New Life

By Jon Morgan

It's a bit different from other posts featured here, but some might appreciate my latest post.  There's baptism, and discussion of building a new life after leaving religion - and lots of ducklings.

19 comments:

  1. Do you ever think.. well heads up ill win both ways.? If there is nothing there at the end of the day i wont know about it anyway.. if there is well i have a chance at something after this?

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    1. I used to know some Cds who described thinking "heads up I`ll win both ways" as having a doubt which brings faith in the Kingdom down to the level of an insurance policy.

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  2. No, I don't. I can't see any advantage from that. As far as I can tell, human consciousness is an emergent property of physical processes in the brain. When those physical processes stop working for long enough, we have no reason to believe they can ever be recovered. Hypothetically, yes, there could be some entity or process capturing the pattern and able in some way to restore it, but we've got no reason to believe it. And so I don't think I need to give it any more thought than, say, what I would do if the sun didn't rise tomorrow (hypothetically could happen, but I don't think we have a good reason to believe it will happen).

    But there's also more to it than that. Much of our subjective experience of the world is directly connected to our physical bodies (the senses, hunger, hormones, emotions, ...). Depending on what the "something after this" looks like, it may be very very different, to the extent of being a torment rather than a joy. Take something at least theoretically more possible in the future: Uploading brains to the cloud. Firstly, I think it might take a lot of faith to believe that the digital brain was really you, not just a very clever imitation of you. But even if that bar is met, we know that so much of our thinking and feeling is influenced by physical body stuff. What does that mean? Are we having to emulate that in some way, and if so are we getting it right? We're not going to, say, have phantom limb pain that we can't do anything about? Or feel frustrated that we can't control or interact with our new environment in the same way as we did the old?

    Incidentally, this is also a problem with the Christadelphian vision of the kingdom. In being changed to be "sinless", to be "perfect", it's not clear in what meaningful sense I'd still be me. Relatives talk about how good it is that they'll be free from sin and impulses to sin, but to me it sounds like they just won't be the same person. At all.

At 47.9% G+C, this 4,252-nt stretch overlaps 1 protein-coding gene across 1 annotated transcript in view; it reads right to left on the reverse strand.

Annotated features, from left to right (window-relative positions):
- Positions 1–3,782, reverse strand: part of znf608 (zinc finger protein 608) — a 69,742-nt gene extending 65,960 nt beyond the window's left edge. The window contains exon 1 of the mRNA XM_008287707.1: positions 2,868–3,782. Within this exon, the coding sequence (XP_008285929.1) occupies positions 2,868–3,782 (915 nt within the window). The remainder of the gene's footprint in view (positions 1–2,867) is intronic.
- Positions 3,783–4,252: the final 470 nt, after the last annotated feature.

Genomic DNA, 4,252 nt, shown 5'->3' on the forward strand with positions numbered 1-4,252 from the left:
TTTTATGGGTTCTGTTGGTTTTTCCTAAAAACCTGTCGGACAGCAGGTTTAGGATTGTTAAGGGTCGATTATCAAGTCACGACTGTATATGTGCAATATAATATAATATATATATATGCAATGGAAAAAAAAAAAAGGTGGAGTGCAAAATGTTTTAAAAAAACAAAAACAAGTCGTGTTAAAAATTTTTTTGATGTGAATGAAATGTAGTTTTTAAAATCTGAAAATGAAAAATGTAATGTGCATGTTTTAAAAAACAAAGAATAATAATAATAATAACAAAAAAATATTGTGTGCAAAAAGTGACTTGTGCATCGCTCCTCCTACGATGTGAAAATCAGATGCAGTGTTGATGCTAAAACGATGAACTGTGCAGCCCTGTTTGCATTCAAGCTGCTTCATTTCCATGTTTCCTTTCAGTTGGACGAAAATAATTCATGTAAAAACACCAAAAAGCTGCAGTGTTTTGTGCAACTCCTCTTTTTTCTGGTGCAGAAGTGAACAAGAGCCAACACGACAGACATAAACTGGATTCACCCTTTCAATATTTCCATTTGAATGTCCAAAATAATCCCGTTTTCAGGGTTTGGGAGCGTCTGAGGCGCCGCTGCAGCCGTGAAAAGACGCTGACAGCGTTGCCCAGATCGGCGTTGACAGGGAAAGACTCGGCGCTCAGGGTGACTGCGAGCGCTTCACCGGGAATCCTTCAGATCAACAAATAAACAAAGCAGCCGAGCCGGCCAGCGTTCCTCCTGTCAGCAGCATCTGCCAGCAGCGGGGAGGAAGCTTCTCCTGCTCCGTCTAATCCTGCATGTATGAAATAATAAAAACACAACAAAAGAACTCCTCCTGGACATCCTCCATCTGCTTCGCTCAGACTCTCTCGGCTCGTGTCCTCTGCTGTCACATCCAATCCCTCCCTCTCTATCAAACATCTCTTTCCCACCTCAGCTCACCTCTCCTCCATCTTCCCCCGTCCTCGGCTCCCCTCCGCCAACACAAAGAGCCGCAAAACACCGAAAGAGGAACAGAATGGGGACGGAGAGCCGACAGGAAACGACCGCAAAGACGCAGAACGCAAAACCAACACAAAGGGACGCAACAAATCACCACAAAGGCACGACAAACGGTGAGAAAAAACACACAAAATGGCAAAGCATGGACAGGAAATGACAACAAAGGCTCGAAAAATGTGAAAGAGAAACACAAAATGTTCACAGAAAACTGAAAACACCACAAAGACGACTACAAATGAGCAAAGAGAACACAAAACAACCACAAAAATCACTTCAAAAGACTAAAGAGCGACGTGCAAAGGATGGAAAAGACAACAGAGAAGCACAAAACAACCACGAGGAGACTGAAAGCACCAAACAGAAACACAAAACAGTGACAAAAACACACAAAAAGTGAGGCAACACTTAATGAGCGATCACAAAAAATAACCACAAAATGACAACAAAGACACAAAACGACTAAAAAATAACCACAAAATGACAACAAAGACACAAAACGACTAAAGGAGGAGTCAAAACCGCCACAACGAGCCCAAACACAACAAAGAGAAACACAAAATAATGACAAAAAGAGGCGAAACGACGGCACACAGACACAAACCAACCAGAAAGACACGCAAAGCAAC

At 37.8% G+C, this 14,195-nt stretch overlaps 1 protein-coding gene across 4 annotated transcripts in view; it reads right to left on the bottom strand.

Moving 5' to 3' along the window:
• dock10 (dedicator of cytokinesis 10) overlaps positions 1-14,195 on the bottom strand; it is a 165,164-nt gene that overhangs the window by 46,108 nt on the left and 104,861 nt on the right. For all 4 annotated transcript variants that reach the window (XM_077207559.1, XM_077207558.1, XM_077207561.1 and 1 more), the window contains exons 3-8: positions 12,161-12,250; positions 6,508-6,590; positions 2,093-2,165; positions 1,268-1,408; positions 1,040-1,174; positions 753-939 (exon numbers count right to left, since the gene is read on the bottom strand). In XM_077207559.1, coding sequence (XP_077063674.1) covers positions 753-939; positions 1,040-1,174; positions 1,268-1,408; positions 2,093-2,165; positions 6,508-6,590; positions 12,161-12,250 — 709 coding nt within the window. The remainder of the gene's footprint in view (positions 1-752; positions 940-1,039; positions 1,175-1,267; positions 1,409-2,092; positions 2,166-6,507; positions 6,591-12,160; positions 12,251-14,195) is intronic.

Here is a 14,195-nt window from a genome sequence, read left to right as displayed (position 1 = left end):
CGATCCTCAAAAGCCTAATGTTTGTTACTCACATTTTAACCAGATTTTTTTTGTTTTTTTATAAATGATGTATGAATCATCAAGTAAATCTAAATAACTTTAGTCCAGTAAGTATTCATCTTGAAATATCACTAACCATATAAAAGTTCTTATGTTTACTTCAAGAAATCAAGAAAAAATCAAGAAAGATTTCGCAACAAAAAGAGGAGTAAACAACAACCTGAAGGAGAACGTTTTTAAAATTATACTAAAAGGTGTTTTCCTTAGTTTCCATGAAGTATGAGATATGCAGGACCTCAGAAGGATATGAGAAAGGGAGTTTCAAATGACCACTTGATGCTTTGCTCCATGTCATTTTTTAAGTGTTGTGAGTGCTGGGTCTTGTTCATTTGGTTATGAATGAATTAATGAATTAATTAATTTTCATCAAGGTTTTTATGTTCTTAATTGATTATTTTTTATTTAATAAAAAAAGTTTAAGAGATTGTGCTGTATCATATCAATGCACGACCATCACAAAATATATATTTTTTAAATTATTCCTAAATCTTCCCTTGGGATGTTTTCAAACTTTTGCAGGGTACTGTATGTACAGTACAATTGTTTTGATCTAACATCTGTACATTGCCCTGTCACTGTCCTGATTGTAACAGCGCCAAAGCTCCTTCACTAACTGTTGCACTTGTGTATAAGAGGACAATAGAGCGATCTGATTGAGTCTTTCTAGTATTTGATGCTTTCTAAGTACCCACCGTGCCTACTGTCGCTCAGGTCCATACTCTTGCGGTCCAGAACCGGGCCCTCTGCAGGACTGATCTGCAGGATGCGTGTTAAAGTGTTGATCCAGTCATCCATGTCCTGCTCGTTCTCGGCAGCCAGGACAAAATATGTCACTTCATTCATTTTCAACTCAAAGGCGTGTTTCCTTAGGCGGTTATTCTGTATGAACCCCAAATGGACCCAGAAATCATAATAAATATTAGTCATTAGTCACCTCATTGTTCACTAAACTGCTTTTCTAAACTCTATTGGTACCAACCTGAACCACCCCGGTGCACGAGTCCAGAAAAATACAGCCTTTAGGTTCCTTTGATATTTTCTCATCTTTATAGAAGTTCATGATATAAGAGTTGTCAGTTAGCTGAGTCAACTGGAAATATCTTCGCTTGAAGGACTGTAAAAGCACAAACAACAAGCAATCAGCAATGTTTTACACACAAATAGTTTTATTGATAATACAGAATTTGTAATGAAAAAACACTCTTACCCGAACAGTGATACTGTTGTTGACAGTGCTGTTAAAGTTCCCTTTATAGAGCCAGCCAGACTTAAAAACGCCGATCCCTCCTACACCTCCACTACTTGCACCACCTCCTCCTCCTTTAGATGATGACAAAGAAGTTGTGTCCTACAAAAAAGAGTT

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  3. Fair comment. In everyday life there is no advantage as you say. I guess what im trying to say is it still worth hedging your bets just in case after you pass away.? Yes, ive heard the same thing,how great the Kingdom is going to be. Really no one has any clue about any of this. To be honest, the older i get the more i think, i have not seen that much kindness in religion in my life time.Alot of broken familys and tears. Many arguments, fights tears over profecy for one thing, who will be ressurected ? she will get this and he will get that..at the judgement seat.

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  4. That was the movie called "The Stepford Wives."

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  5. If you want an insurance policy then don't choose the CDs since their religion teaches that salvation is through faith, and faith is the same as belief (they say), so they say, one has to believe the right things at the point baptism, the policy is therefore invalid if one simple asserts a belief they dont have. This must be common since one of the beliefs is that Genesis is literal history - which is obviously not the case. Then the question arises of whether you want the payout, if on your deathbed you are offered a choice of being dead or alive for ever which would you take? The living for ever deal means just that - the deal is there is no way out, you cant ever leave the tiny planet you are on, there is no pain, no suffering, no challenges to overcome, no point surely ? I cant recall if CDs sing John Newton's classic Amazing Grace, probably not since they are down on grace, but I have often pondered the final verse: